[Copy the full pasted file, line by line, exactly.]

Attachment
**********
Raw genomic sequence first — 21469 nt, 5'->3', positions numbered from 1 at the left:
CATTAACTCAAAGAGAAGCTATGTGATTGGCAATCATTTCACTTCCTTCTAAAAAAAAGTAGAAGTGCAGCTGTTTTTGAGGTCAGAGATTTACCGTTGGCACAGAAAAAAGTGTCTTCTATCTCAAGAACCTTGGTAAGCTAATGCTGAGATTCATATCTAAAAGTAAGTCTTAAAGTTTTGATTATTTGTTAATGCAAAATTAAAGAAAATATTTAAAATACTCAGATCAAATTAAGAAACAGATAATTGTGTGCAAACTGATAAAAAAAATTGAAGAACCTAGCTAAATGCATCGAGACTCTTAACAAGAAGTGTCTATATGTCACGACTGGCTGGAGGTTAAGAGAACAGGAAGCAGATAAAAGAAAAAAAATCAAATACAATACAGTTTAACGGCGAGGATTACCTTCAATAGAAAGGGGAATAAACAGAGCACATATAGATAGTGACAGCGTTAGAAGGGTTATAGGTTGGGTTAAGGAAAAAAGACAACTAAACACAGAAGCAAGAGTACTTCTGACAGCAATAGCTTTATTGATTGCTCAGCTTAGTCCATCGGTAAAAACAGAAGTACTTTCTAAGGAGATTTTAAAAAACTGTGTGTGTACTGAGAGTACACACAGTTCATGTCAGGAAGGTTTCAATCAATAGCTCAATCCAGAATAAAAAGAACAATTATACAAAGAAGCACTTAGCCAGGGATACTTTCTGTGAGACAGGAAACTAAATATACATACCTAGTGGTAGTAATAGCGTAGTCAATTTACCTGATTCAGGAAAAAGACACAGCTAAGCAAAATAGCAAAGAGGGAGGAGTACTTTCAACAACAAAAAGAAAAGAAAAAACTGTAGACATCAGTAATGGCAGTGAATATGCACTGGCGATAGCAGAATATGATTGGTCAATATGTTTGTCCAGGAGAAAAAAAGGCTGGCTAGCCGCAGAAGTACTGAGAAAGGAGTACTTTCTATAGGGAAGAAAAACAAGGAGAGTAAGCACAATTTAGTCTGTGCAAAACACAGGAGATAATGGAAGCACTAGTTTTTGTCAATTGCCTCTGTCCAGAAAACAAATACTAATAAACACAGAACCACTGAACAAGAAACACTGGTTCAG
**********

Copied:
Raw genomic sequence first — 21469 nt, 5'->3', positions numbered from 1 at the left:
CATTAACTCAAAGAGAAGCTATGTGATTGGCAATCATTTCACTTCCTTCTAAAAAAAAGTAGAAGTGCAGCTGTTTTTGAGGTCAGAGATTTACCGTTGGCACAGAAAAAAGTGTCTTCTATCTCAAGAACCTTGGTAAGCTAATGCTGAGATTCATATCTAAAAGTAAGTCTTAAAGTTTTGATTATTTGTTAATGCAAAATTAAAGAAAATATTTAAAATACTCAGATCAAATTAAGAAACAGATAATTGTGTGCAAACTGATAAAAAAAATTGAAGAACCTAGCTAAATGCATCGAGACTCTTAACAAGAAGTGTCTATATGTCACGACTGGCTGGAGGTTAAGAGAACAGGAAGCAGATAAAAGAAAAAAAATCAAATACAATACAGTTTAACGGCGAGGATTACCTTCAATAGAAAGGGGAATAAACAGAGCACATATAGATAGTGACAGCGTTAGAAGGGTTATAGGTTGGGTTAAGGAAAAAAGACAACTAAACACAGAAGCAAGAGTACTTCTGACAGCAATAGCTTTATTGATTGCTCAGCTTAGTCCATCGGTAAAAACAGAAGTACTTTCTAAGGAGATTTTAAAAAACTGTGTGTGTACTGAGAGTACACACAGTTCATGTCAGGAAGGTTTCAATCAATAGCTCAATCCAGAATAAAAAGAACAATTATACAAAGAAGCACTTAGCCAGGGATACTTTCTGTGAGACAGGAAACTAAATATACATACCTAGTGGTAGTAATAGCGTAGTCAATTTACCTGATTCAGGAAAAAGACACAGCTAAGCAAAATAGCAAAGAGGGAGGAGTACTTTCAACAACAAAAAGAAAAGAAAAAACTGTAGACATCAGTAATGGCAGTGAATATGCACTGGCGATAGCAGAATATGATTGGTCAATATGTTTGTCCAGGAGAAAAAAAGGCTGGCTAGCCGCAGAAGTACTGAGAAAGGAGTACTTTCTATAGGGAAGAAAAACAAGGAGAGTAAGCACAATTTAGTCTGTGCAAAACACAGGAGATAATGGAAGCACTAGTTTTTGTCAATTGCCTCTGTCCAGAAAACAAATACTAATAAACACAGAACCACTGAACAAGAAACACTGGTTCAG